Bottom line: There's no scientific evidence to back up the claim that breastfeeding facilitates weight loss in postpartum moms.
Why losing fat should not be a priority postpartum
It's important to note the potential protective effect of increased fat stores while postpartum and breastfeeding.
Women who are breastfeeding have increased levels of the hormone prolactin, which helps produce and maintain milk supply and has also been shown to reduce fat metabolism. As a result, a breastfeeding mom may have higher fat stores while breastfeeding.
And you know what?
Higher fat stores in postpartum women actually serve a protective and proactive function while breastfeeding. Breastfeeding plus being postpartum is nutrient-expensive—in fact, it's one of the most nutrient-expensive periods in a woman's life. A woman has a higher need of most nutrients in order to support healing after growing and birthing a baby, as well as to initiate and support breastfeeding should she decide to do so.
A breastfeeding mother's nutrient requirements for vitamins A, B6 and C as well as for iodine and zinc (among others) increase by more than 50%. Having higher fat stores ensures that her body has sufficient energy to work with. Because of the effects of prolactin in the body, it's common for breastfeeding moms' bodies to hold on to and build fat reserves.
If this is normal and biologically advantageous, why aren't we talking about this? Why aren't we normalizing what is actually happening in women's postpartum bodies?
The damaging myth that women should be losing weight while breastfeeding is not a common experience and perpetuates a false narrative around what breastfeeding should look like. So when a postpartum mom doesn't have this experience, she begins to believe that somehow her body has failed her.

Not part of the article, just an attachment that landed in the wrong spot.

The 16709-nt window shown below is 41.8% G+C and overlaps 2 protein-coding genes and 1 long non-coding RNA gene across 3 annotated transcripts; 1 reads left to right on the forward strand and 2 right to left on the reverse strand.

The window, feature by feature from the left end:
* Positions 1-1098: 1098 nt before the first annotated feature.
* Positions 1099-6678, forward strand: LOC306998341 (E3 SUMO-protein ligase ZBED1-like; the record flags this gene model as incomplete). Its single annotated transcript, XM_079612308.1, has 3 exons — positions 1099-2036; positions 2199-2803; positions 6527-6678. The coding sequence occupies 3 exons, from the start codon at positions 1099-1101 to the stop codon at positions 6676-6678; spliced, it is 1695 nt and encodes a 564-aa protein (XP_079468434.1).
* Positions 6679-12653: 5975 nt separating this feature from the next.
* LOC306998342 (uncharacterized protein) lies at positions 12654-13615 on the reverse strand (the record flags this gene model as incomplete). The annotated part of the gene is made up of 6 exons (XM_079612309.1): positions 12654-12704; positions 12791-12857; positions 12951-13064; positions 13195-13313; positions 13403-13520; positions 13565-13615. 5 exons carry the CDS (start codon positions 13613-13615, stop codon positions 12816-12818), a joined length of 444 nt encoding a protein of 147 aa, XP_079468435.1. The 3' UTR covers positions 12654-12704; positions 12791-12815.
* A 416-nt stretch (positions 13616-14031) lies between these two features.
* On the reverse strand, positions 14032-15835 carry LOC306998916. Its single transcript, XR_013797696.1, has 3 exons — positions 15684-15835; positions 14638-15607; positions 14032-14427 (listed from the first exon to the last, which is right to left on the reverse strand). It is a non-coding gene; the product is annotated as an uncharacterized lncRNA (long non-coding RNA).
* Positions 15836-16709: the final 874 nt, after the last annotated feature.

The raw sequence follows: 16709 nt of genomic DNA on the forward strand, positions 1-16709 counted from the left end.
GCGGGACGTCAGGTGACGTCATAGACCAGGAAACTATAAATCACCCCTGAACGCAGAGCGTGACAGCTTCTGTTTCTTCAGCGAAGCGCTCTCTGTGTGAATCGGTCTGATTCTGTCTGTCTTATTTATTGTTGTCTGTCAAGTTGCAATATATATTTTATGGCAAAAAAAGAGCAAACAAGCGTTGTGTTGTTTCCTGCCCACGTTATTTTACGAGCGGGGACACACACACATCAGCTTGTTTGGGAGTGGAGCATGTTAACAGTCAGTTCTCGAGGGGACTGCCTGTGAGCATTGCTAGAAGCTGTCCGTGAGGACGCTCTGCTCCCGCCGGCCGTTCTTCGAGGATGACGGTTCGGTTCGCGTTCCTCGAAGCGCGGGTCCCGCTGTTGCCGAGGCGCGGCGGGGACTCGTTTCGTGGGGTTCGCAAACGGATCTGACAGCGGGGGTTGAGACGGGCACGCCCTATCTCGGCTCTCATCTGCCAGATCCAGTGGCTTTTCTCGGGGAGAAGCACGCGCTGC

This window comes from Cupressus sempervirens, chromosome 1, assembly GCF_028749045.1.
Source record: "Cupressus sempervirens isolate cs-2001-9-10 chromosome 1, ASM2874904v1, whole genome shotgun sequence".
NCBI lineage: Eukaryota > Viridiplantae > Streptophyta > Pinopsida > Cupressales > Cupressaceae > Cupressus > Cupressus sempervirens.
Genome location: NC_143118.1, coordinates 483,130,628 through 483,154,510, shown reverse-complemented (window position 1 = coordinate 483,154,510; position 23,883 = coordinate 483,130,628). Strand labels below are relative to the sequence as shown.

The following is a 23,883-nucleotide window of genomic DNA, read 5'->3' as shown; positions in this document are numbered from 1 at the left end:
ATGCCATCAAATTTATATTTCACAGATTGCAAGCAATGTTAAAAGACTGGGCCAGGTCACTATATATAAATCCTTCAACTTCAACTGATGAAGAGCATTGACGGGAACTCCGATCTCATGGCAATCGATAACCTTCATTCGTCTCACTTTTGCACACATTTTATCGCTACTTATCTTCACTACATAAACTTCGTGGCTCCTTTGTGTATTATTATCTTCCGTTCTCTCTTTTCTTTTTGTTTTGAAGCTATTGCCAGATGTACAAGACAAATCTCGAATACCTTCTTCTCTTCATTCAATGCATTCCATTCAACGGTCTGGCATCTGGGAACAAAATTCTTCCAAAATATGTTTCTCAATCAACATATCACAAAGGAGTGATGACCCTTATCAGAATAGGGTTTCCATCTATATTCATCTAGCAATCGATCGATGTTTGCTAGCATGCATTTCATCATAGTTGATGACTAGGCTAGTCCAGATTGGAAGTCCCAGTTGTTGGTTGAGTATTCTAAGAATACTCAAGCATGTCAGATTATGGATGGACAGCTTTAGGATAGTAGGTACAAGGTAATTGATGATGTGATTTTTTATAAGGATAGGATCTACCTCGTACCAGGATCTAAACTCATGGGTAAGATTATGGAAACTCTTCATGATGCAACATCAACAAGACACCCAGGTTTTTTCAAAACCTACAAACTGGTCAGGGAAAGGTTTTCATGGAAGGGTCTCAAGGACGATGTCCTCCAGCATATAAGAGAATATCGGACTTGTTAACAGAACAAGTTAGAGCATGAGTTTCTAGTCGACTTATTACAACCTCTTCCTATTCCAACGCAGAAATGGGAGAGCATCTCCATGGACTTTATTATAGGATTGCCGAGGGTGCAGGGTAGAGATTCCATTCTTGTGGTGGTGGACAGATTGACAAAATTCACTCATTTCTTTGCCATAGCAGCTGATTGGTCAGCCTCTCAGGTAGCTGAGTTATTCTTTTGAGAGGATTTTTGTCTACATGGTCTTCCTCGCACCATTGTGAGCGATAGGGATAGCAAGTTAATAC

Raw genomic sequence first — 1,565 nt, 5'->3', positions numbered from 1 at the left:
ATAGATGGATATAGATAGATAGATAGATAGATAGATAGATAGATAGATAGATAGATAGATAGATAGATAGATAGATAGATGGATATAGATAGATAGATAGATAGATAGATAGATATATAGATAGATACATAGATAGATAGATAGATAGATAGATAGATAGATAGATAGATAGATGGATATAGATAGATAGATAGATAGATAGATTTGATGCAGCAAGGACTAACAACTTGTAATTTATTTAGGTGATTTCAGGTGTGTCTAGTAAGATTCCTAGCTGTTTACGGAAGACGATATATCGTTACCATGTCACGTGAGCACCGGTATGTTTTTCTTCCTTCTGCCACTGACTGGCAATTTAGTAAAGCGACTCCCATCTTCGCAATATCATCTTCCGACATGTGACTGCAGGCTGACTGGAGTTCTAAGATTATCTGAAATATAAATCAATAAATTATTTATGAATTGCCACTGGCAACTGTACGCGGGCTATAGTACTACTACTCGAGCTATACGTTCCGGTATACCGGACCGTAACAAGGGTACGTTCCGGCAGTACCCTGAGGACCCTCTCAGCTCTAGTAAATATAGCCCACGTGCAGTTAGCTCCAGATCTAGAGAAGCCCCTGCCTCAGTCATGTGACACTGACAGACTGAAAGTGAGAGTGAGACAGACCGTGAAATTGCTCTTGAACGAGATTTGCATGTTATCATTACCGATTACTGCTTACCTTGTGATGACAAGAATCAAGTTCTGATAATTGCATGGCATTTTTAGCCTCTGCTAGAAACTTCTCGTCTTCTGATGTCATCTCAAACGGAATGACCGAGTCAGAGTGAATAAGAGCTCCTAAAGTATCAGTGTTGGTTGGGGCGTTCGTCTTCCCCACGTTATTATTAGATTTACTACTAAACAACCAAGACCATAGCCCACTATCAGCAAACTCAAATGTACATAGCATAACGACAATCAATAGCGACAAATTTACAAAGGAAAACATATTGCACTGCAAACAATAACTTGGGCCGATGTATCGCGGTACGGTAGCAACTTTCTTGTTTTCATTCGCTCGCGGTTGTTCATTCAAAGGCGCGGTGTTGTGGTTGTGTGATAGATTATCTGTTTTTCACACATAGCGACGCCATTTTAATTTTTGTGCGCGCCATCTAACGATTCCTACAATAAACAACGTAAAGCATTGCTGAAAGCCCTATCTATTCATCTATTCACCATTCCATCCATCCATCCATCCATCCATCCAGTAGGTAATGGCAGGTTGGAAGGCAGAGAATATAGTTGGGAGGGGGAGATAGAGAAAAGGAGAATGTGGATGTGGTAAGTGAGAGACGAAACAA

Even worse, she'll believe that she's failing.
I've worked with a number of postpartum moms who felt like something was wrong with their bodies because they weren't in fact losing weight while breastfeeding. Diet culture puts undue pressure on new moms to not only lose weight but to do it quickly. Many women are battling with an arbitrary timeline in their head that makes no sense for what their bodies are actually capable of doing, like needing to fit into their pre-baby clothes or lose weight by a certain amount of time.
The truth is, your postpartum body is going to do what it needs to do to not only heal and recover but to feed your baby.
Your body may actually be holding on to weight and fat stores as a protective factor. You may have increased hunger levels in order to support what your body needs to cover the nutritional demands of everything you're going through. Diet culture has demonized increased hunger, appetite and body changes, all which are familiar to a postpartum mom—especially while breastfeeding.
The risk of postpartum dieting for rapid weight loss
Another reason why the focus on breastfeeding for weight loss is harmful: Postpartum moms who don't see the weight loss they expect to see while breastfeeding may begin to look for other ways to facilitate weight loss. It's not uncommon for postpartum moms to turn to dieting tactics to try to lose weight when breastfeeding "doesn't work" for that purpose.
Dieting is associated with a number of risk factors for postpartum moms, including but not limited to:
- Decreased milk supply, if breastfeeding